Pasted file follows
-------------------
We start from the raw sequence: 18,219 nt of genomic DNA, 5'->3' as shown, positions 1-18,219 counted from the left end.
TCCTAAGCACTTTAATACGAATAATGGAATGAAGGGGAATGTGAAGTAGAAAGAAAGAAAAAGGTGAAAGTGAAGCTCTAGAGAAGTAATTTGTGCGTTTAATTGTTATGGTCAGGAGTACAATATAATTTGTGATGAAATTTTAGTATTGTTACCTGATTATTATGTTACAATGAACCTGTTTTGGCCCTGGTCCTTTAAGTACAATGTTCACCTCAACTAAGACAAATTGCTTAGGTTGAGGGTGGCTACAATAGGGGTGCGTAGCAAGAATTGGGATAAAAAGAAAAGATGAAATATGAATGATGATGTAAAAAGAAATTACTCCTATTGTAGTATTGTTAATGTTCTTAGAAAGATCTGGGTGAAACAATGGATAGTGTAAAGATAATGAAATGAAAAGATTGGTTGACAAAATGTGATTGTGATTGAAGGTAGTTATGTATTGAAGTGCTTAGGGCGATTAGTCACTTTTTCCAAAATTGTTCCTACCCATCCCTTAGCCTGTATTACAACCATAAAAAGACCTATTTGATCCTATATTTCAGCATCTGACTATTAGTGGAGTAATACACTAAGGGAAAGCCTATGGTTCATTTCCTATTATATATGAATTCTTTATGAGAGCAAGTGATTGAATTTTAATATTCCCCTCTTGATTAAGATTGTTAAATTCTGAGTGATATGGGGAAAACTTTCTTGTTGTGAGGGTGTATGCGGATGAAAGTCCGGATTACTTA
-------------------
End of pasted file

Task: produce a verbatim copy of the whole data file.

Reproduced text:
We start from the raw sequence: 18,219 nt of genomic DNA, 5'->3' as shown, positions 1-18,219 counted from the left end.
TCCTAAGCACTTTAATACGAATAATGGAATGAAGGGGAATGTGAAGTAGAAAGAAAGAAAAAGGTGAAAGTGAAGCTCTAGAGAAGTAATTTGTGCGTTTAATTGTTATGGTCAGGAGTACAATATAATTTGTGATGAAATTTTAGTATTGTTACCTGATTATTATGTTACAATGAACCTGTTTTGGCCCTGGTCCTTTAAGTACAATGTTCACCTCAACTAAGACAAATTGCTTAGGTTGAGGGTGGCTACAATAGGGGTGCGTAGCAAGAATTGGGATAAAAAGAAAAGATGAAATATGAATGATGATGTAAAAAGAAATTACTCCTATTGTAGTATTGTTAATGTTCTTAGAAAGATCTGGGTGAAACAATGGATAGTGTAAAGATAATGAAATGAAAAGATTGGTTGACAAAATGTGATTGTGATTGAAGGTAGTTATGTATTGAAGTGCTTAGGGCGATTAGTCACTTTTTCCAAAATTGTTCCTACCCATCCCTTAGCCTGTATTACAACCATAAAAAGACCTATTTGATCCTATATTTCAGCATCTGACTATTAGTGGAGTAATACACTAAGGGAAAGCCTATGGTTCATTTCCTATTATATATGAATTCTTTATGAGAGCAAGTGATTGAATTTTAATATTCCCCTCTTGATTAAGATTGTTAAATTCTGAGTGATATGGGGAAAACTTTCTTGTTGTGAGGGTGTATGCGGATGAAAGTCCGGATTACTTA